PHILIPSBURG – Discussions about the dispute regulation during the Inter-Parliamentary Kingdom Consultation got heated when the delegations from Curacao, Aruba and St. Maarten expressed their disappointment about the draft law State Secretary Knops has sent to the Dutch parliament and about the fact that the Dutch Ipko-delegation declined to take a position on the issue.
Especially within the Curacao-delegation there seems to be discontent. The Caribbean islands pressured their Dutch colleagues to stick to the agreements that were made in the Ipko in 2015 when all four delegations found common ground.
But VVD-parliamentarian André Bosman labeled the discontent in a reaction on Facebook as “negative nonsense.” He notes that there is a formal law proposal that requires serious treatment. “I still have to inform my faction and discuss the position first with the VVD-faction in the Second Chamber. I cannot do that at the Ipko. The same goes for all Chamber factions and for all members of parliament. It has therefore nothing to do with “not daring” but with handling the debate in a conscientious manner. That is possible when we handle the dispute regulation law in the Second Chamber.”
Reacting to another post, Bosman pointed out that Ipko is not a forum with decision-making powers. “It is possible that compromises have to be made during the handling of a law.”
MP Sarah Wescot-Williams, who chairs the Ipko-meetings, emphasized that there is no point discussing the dispute regulation any further in the Ipko and that the only way open for the islands to influence the outcome of the debate in the Second Chamber is to come up with joint amendments to the proposal submitted by State Secretary Knops.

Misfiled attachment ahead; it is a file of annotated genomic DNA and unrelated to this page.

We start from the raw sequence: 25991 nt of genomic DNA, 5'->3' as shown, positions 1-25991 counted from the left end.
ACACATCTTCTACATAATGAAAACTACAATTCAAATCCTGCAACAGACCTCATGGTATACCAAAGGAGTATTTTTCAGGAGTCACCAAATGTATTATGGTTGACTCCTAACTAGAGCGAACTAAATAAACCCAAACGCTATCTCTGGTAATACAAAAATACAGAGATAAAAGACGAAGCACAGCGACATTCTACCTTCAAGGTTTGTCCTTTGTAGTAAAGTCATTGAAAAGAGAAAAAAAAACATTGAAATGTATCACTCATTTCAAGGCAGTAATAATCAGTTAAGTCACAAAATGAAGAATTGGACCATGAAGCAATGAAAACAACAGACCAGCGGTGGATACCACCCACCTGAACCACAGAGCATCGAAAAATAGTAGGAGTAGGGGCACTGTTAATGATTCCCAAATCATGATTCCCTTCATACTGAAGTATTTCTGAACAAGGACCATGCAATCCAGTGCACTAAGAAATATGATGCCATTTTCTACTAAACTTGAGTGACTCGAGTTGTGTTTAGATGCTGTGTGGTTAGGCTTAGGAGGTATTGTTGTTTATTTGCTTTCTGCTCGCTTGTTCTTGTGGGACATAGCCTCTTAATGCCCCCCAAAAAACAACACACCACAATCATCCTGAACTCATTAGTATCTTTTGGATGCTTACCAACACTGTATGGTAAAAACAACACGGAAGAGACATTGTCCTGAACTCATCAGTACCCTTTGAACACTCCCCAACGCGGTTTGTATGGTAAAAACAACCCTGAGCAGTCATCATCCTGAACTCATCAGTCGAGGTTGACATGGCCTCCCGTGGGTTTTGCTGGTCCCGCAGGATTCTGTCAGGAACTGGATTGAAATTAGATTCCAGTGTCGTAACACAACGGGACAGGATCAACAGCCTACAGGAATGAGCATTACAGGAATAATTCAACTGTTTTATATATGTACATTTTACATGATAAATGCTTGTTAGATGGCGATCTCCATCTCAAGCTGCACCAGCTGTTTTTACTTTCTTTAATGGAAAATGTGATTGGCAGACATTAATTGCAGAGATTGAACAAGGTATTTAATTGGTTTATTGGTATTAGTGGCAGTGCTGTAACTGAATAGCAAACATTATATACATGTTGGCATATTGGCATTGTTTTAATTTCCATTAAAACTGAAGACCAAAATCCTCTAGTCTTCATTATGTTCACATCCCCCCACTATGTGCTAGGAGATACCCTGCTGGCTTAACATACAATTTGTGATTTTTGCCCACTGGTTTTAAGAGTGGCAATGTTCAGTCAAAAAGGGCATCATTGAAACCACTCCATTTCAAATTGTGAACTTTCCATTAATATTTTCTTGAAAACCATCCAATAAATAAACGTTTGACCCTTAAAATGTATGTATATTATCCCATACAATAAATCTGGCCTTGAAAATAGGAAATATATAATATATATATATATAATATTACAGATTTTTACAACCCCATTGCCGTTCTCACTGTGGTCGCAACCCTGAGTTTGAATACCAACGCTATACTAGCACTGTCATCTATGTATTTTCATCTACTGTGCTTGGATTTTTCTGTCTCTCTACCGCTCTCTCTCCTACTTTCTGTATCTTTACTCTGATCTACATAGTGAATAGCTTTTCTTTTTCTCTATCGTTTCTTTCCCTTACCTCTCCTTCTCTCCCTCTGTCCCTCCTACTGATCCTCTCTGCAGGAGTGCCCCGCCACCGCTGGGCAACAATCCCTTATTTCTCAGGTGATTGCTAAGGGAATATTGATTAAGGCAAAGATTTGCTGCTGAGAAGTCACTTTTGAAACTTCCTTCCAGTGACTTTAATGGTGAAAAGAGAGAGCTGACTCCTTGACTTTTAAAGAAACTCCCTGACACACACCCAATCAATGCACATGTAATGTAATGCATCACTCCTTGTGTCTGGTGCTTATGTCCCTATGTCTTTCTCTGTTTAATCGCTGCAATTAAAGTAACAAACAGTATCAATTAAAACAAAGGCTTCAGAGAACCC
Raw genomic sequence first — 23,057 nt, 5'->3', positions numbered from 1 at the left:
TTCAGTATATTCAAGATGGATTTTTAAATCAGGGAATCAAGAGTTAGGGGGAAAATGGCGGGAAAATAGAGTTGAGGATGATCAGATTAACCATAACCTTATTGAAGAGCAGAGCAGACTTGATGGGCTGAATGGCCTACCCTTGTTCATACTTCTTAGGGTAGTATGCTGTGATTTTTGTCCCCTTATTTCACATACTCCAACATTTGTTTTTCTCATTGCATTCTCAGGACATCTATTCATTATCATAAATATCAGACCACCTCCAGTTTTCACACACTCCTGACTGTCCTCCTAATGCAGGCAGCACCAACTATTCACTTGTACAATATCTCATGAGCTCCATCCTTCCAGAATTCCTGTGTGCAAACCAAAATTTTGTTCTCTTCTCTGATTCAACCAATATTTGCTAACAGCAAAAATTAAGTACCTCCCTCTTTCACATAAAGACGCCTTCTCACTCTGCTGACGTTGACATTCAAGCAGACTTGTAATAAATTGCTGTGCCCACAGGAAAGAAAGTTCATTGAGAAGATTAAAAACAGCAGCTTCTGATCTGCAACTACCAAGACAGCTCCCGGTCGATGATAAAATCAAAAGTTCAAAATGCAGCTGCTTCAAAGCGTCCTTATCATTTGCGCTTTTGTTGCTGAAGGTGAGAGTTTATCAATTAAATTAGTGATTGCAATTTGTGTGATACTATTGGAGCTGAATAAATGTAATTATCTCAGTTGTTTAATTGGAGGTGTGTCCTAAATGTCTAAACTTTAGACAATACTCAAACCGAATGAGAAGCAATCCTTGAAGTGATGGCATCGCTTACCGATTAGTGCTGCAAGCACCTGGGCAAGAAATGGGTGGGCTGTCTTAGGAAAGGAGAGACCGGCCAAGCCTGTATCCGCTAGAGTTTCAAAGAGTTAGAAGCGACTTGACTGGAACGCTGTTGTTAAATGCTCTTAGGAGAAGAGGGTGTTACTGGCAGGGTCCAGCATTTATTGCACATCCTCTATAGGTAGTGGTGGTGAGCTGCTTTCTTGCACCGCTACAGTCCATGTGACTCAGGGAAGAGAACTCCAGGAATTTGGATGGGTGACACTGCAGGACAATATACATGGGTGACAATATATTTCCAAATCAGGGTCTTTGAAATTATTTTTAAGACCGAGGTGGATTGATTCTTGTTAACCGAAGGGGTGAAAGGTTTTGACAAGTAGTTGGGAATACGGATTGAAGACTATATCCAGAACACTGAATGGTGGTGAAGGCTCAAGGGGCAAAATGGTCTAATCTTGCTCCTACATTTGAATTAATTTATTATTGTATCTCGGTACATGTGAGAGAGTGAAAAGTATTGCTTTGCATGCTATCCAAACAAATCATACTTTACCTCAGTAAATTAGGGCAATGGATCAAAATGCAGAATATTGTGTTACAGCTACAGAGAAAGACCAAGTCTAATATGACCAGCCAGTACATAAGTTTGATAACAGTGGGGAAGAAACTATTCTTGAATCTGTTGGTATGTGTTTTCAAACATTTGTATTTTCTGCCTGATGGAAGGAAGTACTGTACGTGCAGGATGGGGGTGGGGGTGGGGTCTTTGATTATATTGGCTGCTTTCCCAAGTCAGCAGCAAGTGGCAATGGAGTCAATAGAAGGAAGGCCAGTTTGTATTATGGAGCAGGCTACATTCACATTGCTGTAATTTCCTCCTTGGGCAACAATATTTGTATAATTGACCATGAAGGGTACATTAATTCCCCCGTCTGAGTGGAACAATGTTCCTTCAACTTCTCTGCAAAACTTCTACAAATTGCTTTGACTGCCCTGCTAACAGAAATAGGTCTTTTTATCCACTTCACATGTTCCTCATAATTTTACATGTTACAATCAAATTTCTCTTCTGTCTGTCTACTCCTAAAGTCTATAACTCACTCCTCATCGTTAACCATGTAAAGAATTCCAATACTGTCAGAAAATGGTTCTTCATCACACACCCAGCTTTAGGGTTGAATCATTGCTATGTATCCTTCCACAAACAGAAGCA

The delegation leader of the three islands, William Millerson (Curaco), Ady Thijsen (Aruba) and Wescot-Williams did express their disappointment about the fact that the Knops-proposal does not take the Ipko-agreement from 2015 into account. The crucial element in that agreement was that an independent institute would issue binding advice on legal disputes between the kingdom countries.
A large majority in the Dutch Second Chamber passed a motion asking the government to use the Ipko-agreement as the guiding principal for a kingdom law.
The islands said that they trust that their Dutch colleagues are still behind the motion and that they will support amendments to bring the draft legislation in line with the 2015-agreement.
Chances are however that the draft law will pass as proposed by the state secretary. Ipko-delegation leader Jan Paternotte did not give anything away and limited his contribution to the discussion to an explanation about the legislative process.
The Ipko-Presidium managed to keep the meeting more or less under control with an agreement that only the delegation leaders would speak about the issue and that there would be no debate. That did not stop some members of the Curacao-delegation from making an attempt to drive their points home.
Radio host Elton Jones confirmed in a comment on the issue on Pearl FM Radio what many members of the Caribbean delegations think: they can say whatever they want but in the end, the Netherlands takes the decisions.
The Second Chamber handles the law proposal in June. The islands are able to take part in the debate through their ministers plenipotentiary, who can also table amendments.
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